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April 11, 2017

These Are The 10 Most Banned And Challenged Books In America Right Now

On Monday, the American Library Association released its annual report of the most-challenged books and articles nationwide.

Among the 10 titles that parents and other gatekeepers challenged or banned are coming-of-age graphic novel This One Summer and Drama, an illustrated story with an LGBTQ character. In fact, LGBTQ stories made up the bulk of this year’s top 10 list, with novels such as David Levithan’s Two Boys Kissing and Jessica Herthel and Jazz Jennings’ I Am Jazz, about a transgender character, also making appearances.

An ALA challenge is broadly defined; it can mean a person or group lodged a request to remove a title from a library or from a school’s curriculum. In a video timed with the release of the list, the ALA writes, “Most threats are unsuccessful thanks to the teachers, librarians, authors and even kids who rise up against censorship in libraries.”

The organization continues, “Each request to remove a book eliminates the voices of storytellers and dismisses the needs of readers who find themselves in those pages.”

It’s worth noting that while the ALA keeps close tabs on reported book challenges, not all challenges are reported. Even so, if the list is to be taken more as an overview, a clear trend emerges: Stories about sex, and LGBTQ sex in particular, are among the most challenged, and therefore in the most need of vocalized support.

But the ALA’s report isn’t all bad news. The organization also notes evidence that school library budgets may be increasing after five years of cuts. So, the librarians on the front lines of supporting progressive stories aren’t going anywhere just yet.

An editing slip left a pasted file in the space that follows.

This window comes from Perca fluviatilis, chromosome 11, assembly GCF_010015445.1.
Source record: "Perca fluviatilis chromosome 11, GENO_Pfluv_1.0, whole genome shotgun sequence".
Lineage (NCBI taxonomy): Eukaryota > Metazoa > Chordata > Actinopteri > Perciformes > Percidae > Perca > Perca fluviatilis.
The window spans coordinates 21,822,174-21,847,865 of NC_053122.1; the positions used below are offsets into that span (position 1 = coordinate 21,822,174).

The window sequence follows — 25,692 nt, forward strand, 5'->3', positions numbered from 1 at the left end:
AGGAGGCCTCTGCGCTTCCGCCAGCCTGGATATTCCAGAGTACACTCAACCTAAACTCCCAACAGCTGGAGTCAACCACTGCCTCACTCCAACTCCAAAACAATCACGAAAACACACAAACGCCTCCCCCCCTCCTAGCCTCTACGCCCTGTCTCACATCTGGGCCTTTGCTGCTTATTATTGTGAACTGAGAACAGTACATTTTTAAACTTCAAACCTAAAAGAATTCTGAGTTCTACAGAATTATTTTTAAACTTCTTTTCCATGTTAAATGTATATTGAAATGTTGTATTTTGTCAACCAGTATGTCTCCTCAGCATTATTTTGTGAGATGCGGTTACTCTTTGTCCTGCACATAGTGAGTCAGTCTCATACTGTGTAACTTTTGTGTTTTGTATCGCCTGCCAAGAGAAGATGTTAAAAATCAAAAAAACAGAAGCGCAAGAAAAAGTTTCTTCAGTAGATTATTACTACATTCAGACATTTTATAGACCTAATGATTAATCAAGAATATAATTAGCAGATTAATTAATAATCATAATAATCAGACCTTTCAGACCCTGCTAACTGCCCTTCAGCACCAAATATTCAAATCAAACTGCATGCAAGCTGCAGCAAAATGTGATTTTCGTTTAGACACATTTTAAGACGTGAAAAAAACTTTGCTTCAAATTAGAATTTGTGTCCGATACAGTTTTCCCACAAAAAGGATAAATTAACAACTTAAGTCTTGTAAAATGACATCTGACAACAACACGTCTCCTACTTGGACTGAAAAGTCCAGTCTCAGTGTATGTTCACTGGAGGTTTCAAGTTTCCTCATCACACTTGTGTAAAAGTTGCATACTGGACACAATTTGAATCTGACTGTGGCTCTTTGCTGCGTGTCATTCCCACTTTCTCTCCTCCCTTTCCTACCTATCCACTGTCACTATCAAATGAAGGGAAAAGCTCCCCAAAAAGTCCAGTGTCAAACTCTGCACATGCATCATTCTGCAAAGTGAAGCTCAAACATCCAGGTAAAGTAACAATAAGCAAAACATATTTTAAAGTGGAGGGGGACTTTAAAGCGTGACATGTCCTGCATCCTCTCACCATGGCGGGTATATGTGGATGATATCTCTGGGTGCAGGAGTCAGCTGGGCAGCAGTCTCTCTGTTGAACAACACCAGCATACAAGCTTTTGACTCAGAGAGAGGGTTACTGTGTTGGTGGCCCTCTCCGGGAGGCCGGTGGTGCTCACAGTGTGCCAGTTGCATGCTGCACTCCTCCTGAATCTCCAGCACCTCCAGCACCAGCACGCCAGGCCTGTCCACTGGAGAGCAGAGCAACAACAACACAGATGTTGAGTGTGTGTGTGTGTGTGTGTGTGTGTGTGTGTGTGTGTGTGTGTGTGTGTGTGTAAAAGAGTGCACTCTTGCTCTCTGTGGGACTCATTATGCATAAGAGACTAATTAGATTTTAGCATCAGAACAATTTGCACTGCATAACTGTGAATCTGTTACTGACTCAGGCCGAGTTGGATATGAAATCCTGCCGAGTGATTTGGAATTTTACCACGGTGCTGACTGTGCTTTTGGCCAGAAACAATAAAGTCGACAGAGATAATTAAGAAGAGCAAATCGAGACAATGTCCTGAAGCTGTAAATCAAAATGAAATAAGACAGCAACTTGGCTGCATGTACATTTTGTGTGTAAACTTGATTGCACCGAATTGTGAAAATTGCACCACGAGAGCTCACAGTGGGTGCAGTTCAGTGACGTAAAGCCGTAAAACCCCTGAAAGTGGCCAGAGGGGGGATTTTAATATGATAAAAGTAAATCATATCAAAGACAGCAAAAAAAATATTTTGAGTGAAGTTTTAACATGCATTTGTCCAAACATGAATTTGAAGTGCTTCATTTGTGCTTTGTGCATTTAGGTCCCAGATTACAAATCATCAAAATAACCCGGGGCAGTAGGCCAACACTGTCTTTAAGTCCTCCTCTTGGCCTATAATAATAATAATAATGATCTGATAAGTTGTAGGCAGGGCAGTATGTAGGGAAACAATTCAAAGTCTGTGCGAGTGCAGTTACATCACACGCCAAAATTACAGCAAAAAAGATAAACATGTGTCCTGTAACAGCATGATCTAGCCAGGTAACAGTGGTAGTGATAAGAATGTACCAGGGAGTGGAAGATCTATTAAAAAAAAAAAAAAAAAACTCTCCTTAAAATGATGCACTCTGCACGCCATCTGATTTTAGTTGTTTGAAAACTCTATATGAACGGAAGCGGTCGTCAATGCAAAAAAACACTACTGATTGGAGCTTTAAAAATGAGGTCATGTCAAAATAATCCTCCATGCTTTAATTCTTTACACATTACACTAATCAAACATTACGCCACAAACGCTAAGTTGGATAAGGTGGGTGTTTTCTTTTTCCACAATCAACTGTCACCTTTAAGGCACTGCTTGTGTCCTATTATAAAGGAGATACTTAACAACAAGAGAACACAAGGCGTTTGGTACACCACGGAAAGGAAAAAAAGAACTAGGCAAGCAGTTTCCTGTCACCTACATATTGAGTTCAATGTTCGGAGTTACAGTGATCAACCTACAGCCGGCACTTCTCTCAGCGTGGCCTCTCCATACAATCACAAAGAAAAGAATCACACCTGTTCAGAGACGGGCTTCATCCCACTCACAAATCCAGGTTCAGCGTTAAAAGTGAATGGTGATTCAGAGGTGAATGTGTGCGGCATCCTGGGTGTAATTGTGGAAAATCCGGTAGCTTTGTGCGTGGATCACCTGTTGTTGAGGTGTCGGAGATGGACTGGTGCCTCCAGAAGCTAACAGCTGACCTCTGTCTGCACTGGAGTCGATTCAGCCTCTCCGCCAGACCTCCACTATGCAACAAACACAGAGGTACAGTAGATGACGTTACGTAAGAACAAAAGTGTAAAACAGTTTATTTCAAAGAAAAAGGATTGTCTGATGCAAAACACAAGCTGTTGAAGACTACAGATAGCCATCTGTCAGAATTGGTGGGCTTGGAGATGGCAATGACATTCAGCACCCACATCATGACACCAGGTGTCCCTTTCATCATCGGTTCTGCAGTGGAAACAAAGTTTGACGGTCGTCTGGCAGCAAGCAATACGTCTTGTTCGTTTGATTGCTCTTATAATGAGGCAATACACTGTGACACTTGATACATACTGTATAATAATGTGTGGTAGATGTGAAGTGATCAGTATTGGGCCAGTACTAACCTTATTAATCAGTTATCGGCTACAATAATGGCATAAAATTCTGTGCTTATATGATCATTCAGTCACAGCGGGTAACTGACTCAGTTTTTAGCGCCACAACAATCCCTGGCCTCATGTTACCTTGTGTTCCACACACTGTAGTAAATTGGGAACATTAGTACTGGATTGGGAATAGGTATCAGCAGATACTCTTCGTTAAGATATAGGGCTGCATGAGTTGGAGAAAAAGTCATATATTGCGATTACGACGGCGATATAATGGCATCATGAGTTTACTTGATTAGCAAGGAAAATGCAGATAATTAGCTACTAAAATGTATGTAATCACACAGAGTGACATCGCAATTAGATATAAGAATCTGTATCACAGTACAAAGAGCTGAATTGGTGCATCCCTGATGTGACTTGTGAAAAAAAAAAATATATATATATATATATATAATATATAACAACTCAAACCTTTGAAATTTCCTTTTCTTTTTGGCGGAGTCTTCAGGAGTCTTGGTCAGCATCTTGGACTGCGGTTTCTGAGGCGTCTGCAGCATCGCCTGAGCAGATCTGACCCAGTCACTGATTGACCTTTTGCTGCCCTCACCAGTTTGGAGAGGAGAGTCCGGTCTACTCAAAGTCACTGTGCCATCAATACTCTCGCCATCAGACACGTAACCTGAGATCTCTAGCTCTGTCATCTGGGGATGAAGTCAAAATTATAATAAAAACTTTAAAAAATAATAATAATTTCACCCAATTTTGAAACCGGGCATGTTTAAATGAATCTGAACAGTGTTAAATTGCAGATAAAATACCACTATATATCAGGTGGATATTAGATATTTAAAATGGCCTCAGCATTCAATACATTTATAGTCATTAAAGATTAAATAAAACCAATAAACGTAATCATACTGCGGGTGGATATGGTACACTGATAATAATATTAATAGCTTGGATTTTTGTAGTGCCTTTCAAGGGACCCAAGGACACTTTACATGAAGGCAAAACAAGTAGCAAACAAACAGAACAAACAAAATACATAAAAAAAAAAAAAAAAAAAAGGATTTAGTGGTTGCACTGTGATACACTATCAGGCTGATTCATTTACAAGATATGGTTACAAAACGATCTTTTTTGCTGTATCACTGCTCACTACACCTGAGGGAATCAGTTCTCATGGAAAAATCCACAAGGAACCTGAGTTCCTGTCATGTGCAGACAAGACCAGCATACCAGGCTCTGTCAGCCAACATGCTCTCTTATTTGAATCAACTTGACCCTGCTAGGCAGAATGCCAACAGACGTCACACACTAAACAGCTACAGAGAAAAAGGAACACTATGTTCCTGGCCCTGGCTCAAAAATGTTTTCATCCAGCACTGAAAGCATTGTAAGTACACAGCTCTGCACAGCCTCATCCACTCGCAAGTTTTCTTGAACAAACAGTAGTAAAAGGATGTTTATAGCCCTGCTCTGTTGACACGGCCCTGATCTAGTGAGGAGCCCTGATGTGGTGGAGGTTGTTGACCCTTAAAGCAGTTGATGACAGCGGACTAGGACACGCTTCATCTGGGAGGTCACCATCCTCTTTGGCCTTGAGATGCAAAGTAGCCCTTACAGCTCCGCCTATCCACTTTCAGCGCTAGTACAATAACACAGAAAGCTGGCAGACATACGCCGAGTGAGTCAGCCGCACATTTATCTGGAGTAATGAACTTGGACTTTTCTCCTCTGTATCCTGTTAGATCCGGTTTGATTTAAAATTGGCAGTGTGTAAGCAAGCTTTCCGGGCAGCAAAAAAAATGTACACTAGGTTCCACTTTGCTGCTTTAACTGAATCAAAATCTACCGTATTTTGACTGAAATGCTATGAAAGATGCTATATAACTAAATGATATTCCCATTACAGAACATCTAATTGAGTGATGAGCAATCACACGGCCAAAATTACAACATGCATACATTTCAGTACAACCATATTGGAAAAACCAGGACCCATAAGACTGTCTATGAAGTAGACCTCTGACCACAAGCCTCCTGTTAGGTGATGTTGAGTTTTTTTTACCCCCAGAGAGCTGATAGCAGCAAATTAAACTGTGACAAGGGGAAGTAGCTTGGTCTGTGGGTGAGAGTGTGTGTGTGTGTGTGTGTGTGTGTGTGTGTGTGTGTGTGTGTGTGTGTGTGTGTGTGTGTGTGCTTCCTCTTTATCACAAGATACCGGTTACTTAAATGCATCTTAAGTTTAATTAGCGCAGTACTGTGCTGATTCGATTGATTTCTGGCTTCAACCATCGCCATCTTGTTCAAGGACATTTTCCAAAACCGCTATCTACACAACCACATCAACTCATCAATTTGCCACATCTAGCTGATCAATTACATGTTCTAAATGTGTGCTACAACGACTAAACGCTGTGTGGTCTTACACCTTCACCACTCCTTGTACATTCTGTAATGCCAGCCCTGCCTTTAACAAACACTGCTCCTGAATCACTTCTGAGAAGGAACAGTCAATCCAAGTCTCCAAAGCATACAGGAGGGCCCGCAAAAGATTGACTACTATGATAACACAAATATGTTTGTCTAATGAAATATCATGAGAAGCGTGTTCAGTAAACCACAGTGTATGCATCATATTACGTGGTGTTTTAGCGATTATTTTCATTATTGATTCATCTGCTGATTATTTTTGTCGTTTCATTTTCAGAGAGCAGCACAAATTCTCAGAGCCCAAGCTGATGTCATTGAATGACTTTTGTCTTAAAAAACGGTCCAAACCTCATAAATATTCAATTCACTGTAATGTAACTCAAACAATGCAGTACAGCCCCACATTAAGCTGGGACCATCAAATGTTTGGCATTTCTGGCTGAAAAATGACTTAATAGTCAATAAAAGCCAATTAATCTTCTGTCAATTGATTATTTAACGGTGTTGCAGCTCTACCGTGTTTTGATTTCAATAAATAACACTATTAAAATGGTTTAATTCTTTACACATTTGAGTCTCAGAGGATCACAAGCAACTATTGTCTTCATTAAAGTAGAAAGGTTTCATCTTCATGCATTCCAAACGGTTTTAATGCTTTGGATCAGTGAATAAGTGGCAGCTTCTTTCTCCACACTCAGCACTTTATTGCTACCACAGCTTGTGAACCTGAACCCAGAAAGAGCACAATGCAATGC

Below is the ALA’s list of the most challenged books of 2016:

1. This One Summer by Mariko Tamaki, illustrated by Jillian Tamaki

Why it was challenged: “It includes LGBT characters, drug use, and profanity, and it was considered sexually explicit with mature themes.”

Find the book on Amazon or your local indie bookstore. 

2. Drama, written and illustrated by Raina Telgemeier

Why it was challenged: “It includes LGBT characters, was deemed sexually explicit, and was considered to have an offensive political viewpoint.”

Find the book on Amazon or your local indie bookstore. 

3. George by Alex Gino

Why it was challenged: “It includes a transgender child and the ‘sexuality was not appropriate at elementary levels.’” 

Find the book on Amazon or your local indie bookstore. 

4. I Am Jazz by Jessica Herthel and Jazz Jennings, illustrated by Shelagh McNicholas 

Why it was challenged: “It portrays a transgender child and because of language, sex education, and offensive viewpoints.”

Find the book on Amazon or your local indie bookstore. 

5. Two Boys Kissing by David Levithan

Why it was challenged: “Its cover has an image of two boys kissing, and it was considered to include sexually explicit LGBT content.”

Find the book on Amazon or your local indie bookstore. 

6. Looking for Alaska by John Green

Why it was challenged: “For a sexually explicit scene that may lead a student to ‘sexual experimentation.’”

Find the book on Amazon or your local indie bookstore.

7. Big Hard Sex Criminals by Matt Fraction, illustrated by Chip Zdarsky

Why it was challenged: “Considered to be sexually explicit.”

Find the book on Amazon or your local indie bookstore. 

8. Make Something Up: Stories You Can’t Unread by Chuck Palahniuk

Why it was challenged: “For profanity, sexual explicitness, and being ‘disgusting and all around offensive.’”

Find the book on Amazon or your local indie bookstore. 

9. “Little Bill Books” series by Bill Cosby, illustrated by Varnette P. Honeywood 

Why it was challenged: “Because of criminal sexual allegations against the author.” 

Ed. note: We’ve chosen not to link to sites selling Cosby’s titles in light of the comedian’s sexual assault charges. You can still buy them on Amazon or a local indie bookstore.

10. Eleanor & Park by Rainbow Rowell

Why it was challenged: “For offensive language.”

Find the book on Amazon or your local indie bookstore.

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Source: Queer Voices

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